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Avery May’s Birth story – In the honest words of her Mummy

I can remember my early labour pretty well. Everything started of slowly and just a little uncomfortable. About 19 hours in, my contractions had officially gone from uncomfortable to mildly painful to almost unbearable. The next 21 hours were a mix of trying to deal with the increasingly more painful contractions and trying to distract myself to try and make the time pass faster.

After I went into active labour and went to the birth unit, time and events became much more blurry. The following hours are a blur of pain, tears and vague memories. I can remember crying over and over “I can’t do this”. I didn’t think I could keep going. Every contraction was agony. I refused all pain management except for gas until I was convinced to try morphine, which only made me too sleepy to use the gas. I fought getting an epidural for almost the whole time I was there. I finally agreed after I had gone into Stage 2 labour and they realised there was a good chance I would have to have a c-section. I was devastated at the thought and just wanted someone to tell me what to do. I was scared of the epidural, I didn’t want a c-section. All I wanted was to get through each contraction and for it all to be over. It had been around 50 hours of labour at this stage and I had only had around 2½ hours of sleep in that time. I was exhausted and didn’t want any of these complications. I didn’t want to accept them.

I begged our amazing midwife to just tell me what to do but, of course, she couldn’t. Joel was telling me to do it, probably for different reasons than why I ending up agreeing. I agreed because I was too scared to have an emergency c-section and not be awake. Joel wanted me to because he couldn’t see me in agony any more. Not long after I got my epidural, I had to start pushing. We were having little progress but I begged for a chance to push her out, as long as she was safe, just please let me try. After over an hour and a half of pushing, we got her head down far enough to use a vacuum to help but even with the vacuum, our baby girl was stuck and I had to have an emergency c-section. I was absolutely devastated and was begging them to let me keep trying, promising them I could do it the entire way they pushed me to theatre but I knew that they wouldn’t be taking me there if there was any other choice.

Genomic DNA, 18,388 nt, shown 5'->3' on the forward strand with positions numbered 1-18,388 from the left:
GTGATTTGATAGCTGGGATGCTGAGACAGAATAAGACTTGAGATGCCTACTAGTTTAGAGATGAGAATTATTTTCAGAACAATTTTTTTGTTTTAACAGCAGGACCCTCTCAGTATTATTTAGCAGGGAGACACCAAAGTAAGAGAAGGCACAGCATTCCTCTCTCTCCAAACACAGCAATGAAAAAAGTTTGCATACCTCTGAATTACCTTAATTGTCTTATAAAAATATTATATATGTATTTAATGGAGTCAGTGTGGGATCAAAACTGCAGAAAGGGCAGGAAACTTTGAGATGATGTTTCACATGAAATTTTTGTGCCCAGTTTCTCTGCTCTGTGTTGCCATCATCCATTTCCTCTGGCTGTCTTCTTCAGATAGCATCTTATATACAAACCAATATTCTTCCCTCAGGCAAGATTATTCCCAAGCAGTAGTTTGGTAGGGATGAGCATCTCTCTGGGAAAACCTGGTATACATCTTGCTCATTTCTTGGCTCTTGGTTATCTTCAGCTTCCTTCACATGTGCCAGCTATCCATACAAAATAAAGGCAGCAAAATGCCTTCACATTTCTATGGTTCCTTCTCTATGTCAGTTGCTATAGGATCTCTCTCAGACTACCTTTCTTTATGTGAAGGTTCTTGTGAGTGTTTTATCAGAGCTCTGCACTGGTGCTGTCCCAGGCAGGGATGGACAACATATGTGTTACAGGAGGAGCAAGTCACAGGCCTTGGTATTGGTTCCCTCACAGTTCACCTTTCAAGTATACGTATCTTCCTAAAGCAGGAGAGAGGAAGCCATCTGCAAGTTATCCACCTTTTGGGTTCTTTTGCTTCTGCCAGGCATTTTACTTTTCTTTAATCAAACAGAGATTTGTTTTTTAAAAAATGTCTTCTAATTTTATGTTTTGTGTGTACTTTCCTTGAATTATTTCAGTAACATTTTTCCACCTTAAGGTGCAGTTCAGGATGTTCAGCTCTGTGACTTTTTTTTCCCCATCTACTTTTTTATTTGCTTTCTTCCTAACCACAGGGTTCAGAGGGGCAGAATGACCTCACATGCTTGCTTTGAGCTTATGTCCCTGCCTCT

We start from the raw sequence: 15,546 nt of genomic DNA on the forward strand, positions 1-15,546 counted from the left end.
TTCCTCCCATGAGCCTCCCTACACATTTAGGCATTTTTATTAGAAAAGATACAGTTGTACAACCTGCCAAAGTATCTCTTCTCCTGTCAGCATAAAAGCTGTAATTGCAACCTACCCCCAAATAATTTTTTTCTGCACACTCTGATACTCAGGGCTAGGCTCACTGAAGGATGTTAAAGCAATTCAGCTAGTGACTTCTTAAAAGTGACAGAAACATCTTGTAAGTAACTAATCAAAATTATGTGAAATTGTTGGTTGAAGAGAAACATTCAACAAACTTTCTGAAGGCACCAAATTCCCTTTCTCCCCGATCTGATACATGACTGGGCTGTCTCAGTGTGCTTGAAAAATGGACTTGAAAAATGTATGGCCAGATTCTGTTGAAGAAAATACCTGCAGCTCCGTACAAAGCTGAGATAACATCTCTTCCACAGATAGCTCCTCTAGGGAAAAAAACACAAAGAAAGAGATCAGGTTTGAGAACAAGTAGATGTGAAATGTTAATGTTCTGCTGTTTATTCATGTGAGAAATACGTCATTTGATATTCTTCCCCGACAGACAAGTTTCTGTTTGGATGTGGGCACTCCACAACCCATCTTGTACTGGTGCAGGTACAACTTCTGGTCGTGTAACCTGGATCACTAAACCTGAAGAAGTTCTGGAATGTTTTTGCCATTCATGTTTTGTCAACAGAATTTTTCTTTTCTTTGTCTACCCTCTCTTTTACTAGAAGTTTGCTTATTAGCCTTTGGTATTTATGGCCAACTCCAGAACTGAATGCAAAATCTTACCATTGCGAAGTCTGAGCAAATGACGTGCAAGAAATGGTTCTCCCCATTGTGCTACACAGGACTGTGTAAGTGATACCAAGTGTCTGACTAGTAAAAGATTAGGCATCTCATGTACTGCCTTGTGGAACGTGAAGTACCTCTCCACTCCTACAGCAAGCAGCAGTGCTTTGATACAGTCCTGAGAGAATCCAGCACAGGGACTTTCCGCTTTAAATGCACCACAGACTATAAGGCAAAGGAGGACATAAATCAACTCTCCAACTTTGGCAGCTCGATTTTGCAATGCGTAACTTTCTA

That room scared me more than anything. Joel had to wait outside while they got me ready, making it all scarier. I don’t think I cried more in my entire life combined than I did while I was in that theatre.

Hearing Avery cry when they pulled her out of me at 11:58am, 54 hours after I woke up in labour, made any calm Joel had managed to bring me disappear. I could hear my baby and I just wanted her. They had to check her over before bringing her to me and found she had lots of fluids in her lungs so they had to suction it out and give her oxygen. I was hysterical, just wanting my baby. Joel went and saw her and brought me back photos.

After I don’t even know how long, she was finally brought over to me and I got to hold her. I fell instantly in love with this tiny person in my arms and everything I had just been through was instantly worth it. Nothing turned out how I thought it would be. It was long, exhausting, excruciating and I had to accept an epidural and have a c-section, the two things that were the last things in the world I wanted.

The one thing I am grateful for is Lauren being there. While she couldn’t be there for the actual birth due to the c-section, her presence in the birth unit was invaluable after she arrived at around 3am. Her role was so much more than just our photographer. I remember her supporting me when Joel needed to step away, holding my hand, giving me ice-chips, just being there. She offered Joel support by being someone he could speak to and get some moral support from. There’s so much I can’t remember but I can remember feeling safe and supported by Lauren and was just comforted in knowing that she was there. When we found out that Lauren couldn’t be there for the birth, she offered to come back and get some photos when we were ready, an offer I was immensely grateful for. Seeing the photos now, I realised how much of the experience I either lost or didn’t see. The worry on Joel’s face, how he held me, just how hard it was for him and why it was so hard. We have a way of blocking out just how traumatic the experience can be but our partners carry it with them long after our babies are born. I don’t think I would be truly able to appreciate what he went through and what he did for me without these photos. I will always be so grateful to Lauren for what she did for us in that room and what her photos have given me. I have watched this video multiple times and still can’t get through it without crying. Having Lauren there was the best decision we made to ensure we can look back on this day and actually remember what we went through

 

 

 

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